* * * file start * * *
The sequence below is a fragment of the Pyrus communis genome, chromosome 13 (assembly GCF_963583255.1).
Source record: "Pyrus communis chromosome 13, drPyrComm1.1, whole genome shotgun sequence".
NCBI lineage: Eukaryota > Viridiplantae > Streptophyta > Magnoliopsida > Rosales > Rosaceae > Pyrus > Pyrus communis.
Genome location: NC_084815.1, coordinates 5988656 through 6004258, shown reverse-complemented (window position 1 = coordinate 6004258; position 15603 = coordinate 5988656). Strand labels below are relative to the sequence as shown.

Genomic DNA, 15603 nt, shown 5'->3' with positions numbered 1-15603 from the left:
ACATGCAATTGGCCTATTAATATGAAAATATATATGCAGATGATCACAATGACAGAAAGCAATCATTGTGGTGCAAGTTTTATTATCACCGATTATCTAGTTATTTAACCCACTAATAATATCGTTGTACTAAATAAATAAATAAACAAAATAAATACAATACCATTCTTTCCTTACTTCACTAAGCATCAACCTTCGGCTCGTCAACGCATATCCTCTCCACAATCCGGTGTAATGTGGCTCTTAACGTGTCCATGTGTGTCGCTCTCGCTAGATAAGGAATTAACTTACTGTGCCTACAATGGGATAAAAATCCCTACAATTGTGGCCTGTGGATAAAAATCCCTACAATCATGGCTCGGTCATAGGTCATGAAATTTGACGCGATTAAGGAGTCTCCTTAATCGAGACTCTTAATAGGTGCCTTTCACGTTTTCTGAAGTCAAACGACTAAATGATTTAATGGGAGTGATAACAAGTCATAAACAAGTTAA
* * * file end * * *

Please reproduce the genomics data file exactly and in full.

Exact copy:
The sequence below is a fragment of the Pyrus communis genome, chromosome 13 (assembly GCF_963583255.1).
Source record: "Pyrus communis chromosome 13, drPyrComm1.1, whole genome shotgun sequence".
NCBI lineage: Eukaryota > Viridiplantae > Streptophyta > Magnoliopsida > Rosales > Rosaceae > Pyrus > Pyrus communis.
Genome location: NC_084815.1, coordinates 5988656 through 6004258, shown reverse-complemented (window position 1 = coordinate 6004258; position 15603 = coordinate 5988656). Strand labels below are relative to the sequence as shown.

Genomic DNA, 15603 nt, shown 5'->3' with positions numbered 1-15603 from the left:
ACATGCAATTGGCCTATTAATATGAAAATATATATGCAGATGATCACAATGACAGAAAGCAATCATTGTGGTGCAAGTTTTATTATCACCGATTATCTAGTTATTTAACCCACTAATAATATCGTTGTACTAAATAAATAAATAAACAAAATAAATACAATACCATTCTTTCCTTACTTCACTAAGCATCAACCTTCGGCTCGTCAACGCATATCCTCTCCACAATCCGGTGTAATGTGGCTCTTAACGTGTCCATGTGTGTCGCTCTCGCTAGATAAGGAATTAACTTACTGTGCCTACAATGGGATAAAAATCCCTACAATTGTGGCCTGTGGATAAAAATCCCTACAATCATGGCTCGGTCATAGGTCATGAAATTTGACGCGATTAAGGAGTCTCCTTAATCGAGACTCTTAATAGGTGCCTTTCACGTTTTCTGAAGTCAAACGACTAAATGATTTAATGGGAGTGATAACAAGTCATAAACAAGTTAA